“They had grenades, and it was really, really loud,” he said of the attackers. He noticed tear gas in the hallways as well.

“All of us felt like they were close,” he said.

As people texted family and friends outside the mall, word spread that nobody could be trusted. And even if the good guys could be sorted from the bad guys, the barrage of intermittent gunfire made any escape seem futile.

Sara Head, a Washington resident, experienced similar horror in the mall’s parking garage. As her car pulled up, she heard gunfire. She crawled underneath and hid behind cars before getting into a stairwell.

Eventually, the stairwell lights came back on and the door to a nearby supermarket opened. She dashed through, passed a nearby loading dock and fled to safety.

“There was blood throughout the supermarket,” Head said. “It wasn’t clear if it was OK to exit.”

The national disaster agency reported early Sunday morning that five “visibly shaken” hostages had been released. It said “major operations underway.” What that meant was a mystery.

Foreigners among casualties

Most of the casualties are Kenyan, authorities said. But the mall is popular with expatriates and foreign nationals, who were among those killed and injured.

That includes two dead French nationals and two Canadians, including a diplomat, their governments said.

Several American citizens were among the wounded, including Elaine Dang, a University of California, Berkeley graduate.

Dang worked as the general manager for Eat Out Kenya, which confirmed her injuries on its Twitter and Facebook pages.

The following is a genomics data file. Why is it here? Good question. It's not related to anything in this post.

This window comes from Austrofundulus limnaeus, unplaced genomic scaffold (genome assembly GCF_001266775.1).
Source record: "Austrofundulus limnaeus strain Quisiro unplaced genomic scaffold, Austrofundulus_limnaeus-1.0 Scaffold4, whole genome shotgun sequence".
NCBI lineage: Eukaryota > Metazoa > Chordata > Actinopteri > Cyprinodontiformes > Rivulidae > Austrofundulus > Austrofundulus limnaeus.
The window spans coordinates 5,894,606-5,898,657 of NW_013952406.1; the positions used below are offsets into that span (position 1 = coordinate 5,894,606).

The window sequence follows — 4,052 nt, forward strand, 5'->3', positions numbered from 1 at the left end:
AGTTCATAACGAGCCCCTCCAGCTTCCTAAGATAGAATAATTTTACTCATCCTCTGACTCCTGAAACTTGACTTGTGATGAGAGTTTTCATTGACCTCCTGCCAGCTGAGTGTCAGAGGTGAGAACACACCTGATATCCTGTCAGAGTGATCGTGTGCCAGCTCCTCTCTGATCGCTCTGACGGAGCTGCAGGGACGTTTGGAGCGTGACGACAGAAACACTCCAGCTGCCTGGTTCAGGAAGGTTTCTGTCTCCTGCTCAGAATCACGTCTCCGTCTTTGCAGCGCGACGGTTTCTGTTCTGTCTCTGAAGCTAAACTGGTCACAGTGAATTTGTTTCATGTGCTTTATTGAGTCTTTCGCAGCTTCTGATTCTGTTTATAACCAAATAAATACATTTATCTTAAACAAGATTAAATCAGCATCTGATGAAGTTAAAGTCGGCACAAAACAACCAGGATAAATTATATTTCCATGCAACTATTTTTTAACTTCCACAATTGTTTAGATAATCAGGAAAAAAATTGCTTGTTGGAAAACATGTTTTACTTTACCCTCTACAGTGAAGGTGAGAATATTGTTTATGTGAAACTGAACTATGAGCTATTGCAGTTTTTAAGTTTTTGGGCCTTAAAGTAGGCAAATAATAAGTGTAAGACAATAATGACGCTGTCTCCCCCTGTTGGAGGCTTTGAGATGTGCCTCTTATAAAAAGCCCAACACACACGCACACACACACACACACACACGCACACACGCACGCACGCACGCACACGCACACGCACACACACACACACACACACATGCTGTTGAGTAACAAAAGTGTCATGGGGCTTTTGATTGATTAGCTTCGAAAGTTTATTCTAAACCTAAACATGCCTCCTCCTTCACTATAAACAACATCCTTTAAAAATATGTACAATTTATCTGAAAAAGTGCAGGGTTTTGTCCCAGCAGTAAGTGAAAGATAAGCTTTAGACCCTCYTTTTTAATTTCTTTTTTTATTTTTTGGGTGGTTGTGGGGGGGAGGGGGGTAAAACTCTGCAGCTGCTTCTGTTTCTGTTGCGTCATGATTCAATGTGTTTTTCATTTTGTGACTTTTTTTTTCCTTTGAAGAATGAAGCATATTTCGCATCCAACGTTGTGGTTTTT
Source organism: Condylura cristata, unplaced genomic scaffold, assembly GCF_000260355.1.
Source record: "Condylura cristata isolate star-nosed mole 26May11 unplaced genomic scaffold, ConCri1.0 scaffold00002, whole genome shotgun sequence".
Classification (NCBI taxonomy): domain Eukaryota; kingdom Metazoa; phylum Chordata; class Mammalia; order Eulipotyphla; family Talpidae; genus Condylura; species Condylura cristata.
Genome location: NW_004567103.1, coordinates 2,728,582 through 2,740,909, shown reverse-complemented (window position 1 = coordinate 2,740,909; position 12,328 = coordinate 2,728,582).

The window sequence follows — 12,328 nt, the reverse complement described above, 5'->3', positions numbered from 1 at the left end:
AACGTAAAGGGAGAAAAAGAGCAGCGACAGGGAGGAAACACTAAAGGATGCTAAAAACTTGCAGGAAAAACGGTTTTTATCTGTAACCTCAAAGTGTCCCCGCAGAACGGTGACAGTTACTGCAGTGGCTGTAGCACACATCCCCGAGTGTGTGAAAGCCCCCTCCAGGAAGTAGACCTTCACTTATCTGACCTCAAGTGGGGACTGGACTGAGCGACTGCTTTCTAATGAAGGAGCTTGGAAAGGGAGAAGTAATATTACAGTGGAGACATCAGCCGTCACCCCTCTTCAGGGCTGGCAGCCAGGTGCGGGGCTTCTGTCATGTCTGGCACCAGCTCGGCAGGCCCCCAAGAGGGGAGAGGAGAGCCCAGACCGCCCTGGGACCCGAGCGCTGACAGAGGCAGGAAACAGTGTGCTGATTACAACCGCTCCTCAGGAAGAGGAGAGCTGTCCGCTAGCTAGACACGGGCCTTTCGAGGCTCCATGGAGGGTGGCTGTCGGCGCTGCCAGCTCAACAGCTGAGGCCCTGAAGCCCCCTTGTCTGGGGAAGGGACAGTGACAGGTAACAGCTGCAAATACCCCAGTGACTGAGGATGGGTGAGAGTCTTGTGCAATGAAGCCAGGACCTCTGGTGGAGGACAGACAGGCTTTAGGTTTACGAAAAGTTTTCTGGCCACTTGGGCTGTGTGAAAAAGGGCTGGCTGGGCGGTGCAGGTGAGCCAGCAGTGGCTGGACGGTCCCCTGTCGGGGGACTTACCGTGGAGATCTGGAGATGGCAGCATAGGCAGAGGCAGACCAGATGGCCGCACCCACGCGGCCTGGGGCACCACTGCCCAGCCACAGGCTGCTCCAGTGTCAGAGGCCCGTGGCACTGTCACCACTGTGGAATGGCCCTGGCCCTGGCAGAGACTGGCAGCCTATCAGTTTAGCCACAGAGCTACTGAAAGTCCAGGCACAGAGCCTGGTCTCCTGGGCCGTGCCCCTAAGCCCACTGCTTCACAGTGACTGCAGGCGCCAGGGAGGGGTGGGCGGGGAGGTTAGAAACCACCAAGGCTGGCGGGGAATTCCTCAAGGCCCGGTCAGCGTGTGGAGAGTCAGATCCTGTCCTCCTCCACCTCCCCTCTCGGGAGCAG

The State Department said Saturday there were several Americans among the injured, but none among the dead. Secretary of State John Kerry didn’t offer details.

The U.S. Embassy is asking personnel to stay in place Sunday and avoid the Westgate Mall area and any large gatherings. All U.S. citizens in Kenya are urged to register online so the embassy can provide them with updated information on travel and security — and can contact them in case of emergency.

Israel’s Foreign Ministry said one national was slightly wounded and three escaped. A cafe at the mall is owned by an Israeli, but the ministry does not believe the mall was targeted because of that.

The Ghana president’s office said literary figure Kofi Awoonor was among those killed in the attack.

“Such a sad twist of fate to place prof at the wrong place at the wrong time,” President John Mahama said in a statement.

A plea for blood

Several Kenyan agencies made a plea for blood donations.

“Hospitals are appealing for more blood, the response is incredible but more is needed,” tweeted Francis Kimemia, secretary to the Cabinet.

And as the nation grappled with the aftermath, Kenya’s president blasted “the despicable perpetrators of this cowardly act,” and said they will be brought to justice.

‘We shall hunt down the perpetrators’

Kenya is no stranger to terrorism.

A 1998 bombing at the U.S. Embassy in Nairobi left 213 dead. Al Qaeda claimed responsibility for the attacks.

Since Kenya launched attacks against the Al-Shabaab in Somalia in 2011, the group has hurled grenade attacks at Kenyan churches, bus stops and other public places.

In a televised speech late Saturday, Kenyatta said his nation has “overcome” such attacks before, refusing to budge from its values or relinquish his security. And it will do so again, he promised.

“We shall hunt down the perpetrators wherever they run to,” the president said. “We shall get them, and we shall punish them for this heinous crime.”

But first, authorities will have to get to all the assailants and hostages still inside the mall.